TEST DIG NO. 1

2011-12
Temporary public sculpture, Skulturenpark Berlin_Zentrum, Berlin-Kreuzberg (DE)
Excavated spiral staircase, 35mm slide show projection, spiral drawing edition

Artist Erik Smith began searching for building foundations to excavate in an overgrown, vacant lot in Berlin. After two days of digging, he unearthed the top of a curved wall, whereupon his shovel struck a hollow sound. Like an archeologist on the precipice of a chance discovery, Smith methodically uncovered a wholly intact, cast-iron, spiral staircase, a nineteenth-century remnant preserved below the “death strip” of the Berlin Wall.

The excavation is located at Skulpturenpark Berlin_Zentrum, on one of the few remaining “green zones” leftover from the Cold War division. The staircase and evidence of its discovery, an impressive pile of dirt and rubble, resonate in stark contrast to the massive construction sites and new buildings that surround it. At the center of this real estate frenzy, Smith produces an architecture, a staircase downward emerging.

Little is yet known about its history. The staircase is a recognizable entity, but like the missing floors above, anonymous and hermetic. As an artwork, Smith’s open-ended exploration calls to mind Nietzsche’s writings on the principle of a limited horizon—a space established in which one is not responsible to answer all questions or consider all perspectives. By holding them at bay, one can learn something else. In this way, it can be understood that the process of a discovery made in situ, with physical persistence, has its own status, and that knowing the "facts" might not help such a discovery, but only interrupt it.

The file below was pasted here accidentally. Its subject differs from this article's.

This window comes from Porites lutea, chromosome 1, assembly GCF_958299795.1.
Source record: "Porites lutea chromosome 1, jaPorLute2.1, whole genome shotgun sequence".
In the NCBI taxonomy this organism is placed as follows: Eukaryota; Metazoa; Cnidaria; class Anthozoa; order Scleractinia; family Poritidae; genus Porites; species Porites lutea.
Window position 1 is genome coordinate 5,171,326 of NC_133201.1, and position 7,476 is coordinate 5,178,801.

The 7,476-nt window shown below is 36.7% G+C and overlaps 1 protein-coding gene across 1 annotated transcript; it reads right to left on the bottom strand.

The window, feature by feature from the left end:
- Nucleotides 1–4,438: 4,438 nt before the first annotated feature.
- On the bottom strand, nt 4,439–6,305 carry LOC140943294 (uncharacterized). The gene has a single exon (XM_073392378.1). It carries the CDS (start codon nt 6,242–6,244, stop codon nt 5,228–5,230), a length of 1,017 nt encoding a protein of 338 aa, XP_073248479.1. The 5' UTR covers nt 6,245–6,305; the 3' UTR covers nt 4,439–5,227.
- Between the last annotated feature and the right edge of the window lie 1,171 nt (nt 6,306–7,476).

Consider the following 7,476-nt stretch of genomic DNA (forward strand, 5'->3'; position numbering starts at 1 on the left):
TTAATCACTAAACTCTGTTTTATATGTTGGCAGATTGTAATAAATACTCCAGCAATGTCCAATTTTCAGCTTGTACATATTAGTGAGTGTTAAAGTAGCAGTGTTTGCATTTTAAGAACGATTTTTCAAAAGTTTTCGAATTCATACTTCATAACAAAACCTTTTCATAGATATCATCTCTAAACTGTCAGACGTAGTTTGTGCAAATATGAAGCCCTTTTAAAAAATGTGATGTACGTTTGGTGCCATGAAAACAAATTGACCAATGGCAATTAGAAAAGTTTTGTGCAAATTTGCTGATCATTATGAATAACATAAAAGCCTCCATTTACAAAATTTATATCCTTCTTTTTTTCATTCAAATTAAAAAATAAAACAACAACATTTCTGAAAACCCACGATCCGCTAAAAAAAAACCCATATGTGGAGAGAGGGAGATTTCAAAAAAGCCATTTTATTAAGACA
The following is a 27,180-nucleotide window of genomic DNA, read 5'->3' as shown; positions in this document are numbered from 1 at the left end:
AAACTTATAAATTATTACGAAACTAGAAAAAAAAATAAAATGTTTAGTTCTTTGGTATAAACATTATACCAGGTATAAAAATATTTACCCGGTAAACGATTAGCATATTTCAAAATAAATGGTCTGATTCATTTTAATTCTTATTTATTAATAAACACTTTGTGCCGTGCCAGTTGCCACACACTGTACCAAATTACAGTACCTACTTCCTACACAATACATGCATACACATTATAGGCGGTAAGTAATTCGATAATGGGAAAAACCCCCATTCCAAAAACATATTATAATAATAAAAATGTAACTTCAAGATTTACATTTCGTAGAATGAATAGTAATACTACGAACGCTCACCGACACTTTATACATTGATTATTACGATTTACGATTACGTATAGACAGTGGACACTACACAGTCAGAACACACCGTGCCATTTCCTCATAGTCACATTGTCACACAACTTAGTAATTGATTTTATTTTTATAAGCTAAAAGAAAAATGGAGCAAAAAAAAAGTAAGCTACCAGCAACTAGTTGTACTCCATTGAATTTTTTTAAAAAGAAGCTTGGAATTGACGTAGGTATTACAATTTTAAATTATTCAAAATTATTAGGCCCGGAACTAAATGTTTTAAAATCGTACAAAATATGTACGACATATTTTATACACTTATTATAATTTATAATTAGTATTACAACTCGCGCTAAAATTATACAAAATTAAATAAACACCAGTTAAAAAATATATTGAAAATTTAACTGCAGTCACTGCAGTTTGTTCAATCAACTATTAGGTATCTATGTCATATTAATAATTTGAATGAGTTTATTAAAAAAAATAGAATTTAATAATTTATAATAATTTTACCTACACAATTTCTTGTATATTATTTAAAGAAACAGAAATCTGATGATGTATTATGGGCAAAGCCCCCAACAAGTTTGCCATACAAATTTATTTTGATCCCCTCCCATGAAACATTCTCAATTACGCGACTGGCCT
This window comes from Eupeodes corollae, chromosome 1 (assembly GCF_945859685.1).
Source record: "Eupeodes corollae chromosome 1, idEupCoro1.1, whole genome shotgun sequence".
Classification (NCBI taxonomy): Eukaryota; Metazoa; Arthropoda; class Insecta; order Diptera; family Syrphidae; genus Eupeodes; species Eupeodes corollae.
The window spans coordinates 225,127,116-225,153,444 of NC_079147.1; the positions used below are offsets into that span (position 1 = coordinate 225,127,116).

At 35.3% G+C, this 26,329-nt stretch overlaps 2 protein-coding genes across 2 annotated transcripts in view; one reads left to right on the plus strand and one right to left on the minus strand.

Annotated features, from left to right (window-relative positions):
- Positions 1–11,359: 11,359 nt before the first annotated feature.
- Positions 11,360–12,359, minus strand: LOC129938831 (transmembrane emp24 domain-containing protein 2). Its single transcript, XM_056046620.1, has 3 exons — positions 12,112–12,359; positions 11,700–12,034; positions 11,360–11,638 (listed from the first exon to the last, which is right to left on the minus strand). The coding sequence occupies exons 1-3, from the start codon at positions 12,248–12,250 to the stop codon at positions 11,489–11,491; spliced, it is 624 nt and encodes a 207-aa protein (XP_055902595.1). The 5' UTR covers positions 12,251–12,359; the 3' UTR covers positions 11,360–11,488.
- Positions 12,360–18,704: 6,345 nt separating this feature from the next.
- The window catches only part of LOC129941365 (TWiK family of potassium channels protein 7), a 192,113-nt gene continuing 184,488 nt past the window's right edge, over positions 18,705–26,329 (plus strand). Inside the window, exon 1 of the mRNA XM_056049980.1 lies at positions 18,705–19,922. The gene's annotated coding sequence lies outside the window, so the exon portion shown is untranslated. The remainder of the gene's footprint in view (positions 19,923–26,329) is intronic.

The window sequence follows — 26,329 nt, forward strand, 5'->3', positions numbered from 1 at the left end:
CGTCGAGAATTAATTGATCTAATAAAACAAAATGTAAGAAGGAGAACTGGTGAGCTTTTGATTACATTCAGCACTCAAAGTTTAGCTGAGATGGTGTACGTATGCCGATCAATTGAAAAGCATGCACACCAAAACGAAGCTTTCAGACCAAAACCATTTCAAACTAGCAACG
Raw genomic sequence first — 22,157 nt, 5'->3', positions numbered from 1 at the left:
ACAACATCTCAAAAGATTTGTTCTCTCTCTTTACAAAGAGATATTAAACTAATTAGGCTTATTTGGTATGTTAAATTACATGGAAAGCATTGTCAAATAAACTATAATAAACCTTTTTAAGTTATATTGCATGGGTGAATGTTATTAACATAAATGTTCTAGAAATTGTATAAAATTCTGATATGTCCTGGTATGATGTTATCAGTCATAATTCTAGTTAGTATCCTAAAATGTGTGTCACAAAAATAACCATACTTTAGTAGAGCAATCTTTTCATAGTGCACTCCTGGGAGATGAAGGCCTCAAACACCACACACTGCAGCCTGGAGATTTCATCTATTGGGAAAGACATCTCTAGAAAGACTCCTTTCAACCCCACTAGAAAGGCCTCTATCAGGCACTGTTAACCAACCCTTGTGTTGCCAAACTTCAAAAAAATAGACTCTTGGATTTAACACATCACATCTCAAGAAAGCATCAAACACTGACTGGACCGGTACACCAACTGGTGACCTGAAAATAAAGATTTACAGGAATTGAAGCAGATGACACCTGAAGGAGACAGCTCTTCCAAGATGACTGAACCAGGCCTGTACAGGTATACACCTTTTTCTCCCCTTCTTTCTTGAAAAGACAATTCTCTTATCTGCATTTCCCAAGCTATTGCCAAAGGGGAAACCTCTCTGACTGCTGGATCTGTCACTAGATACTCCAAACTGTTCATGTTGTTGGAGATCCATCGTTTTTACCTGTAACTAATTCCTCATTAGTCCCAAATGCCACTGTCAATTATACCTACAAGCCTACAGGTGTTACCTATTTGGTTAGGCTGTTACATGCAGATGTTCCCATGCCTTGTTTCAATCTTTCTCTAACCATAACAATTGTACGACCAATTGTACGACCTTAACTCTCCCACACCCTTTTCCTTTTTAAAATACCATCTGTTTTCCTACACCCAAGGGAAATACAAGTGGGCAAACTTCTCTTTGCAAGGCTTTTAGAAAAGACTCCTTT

http://www.kunstrepublik.de/news/erik-smith-test-dig-no1-2011/
http://www.tip-berlin.de/kultur-und-freizeit-kunst-und-museen/erik-smith-im-skulpturenpark
http://www.art-in-berlin.de/incbmeld.php?id=2313&-erik-smith
http://abapublicart.wordpress.com/2011/10/30/derelict-public-spaces/

 

 

 

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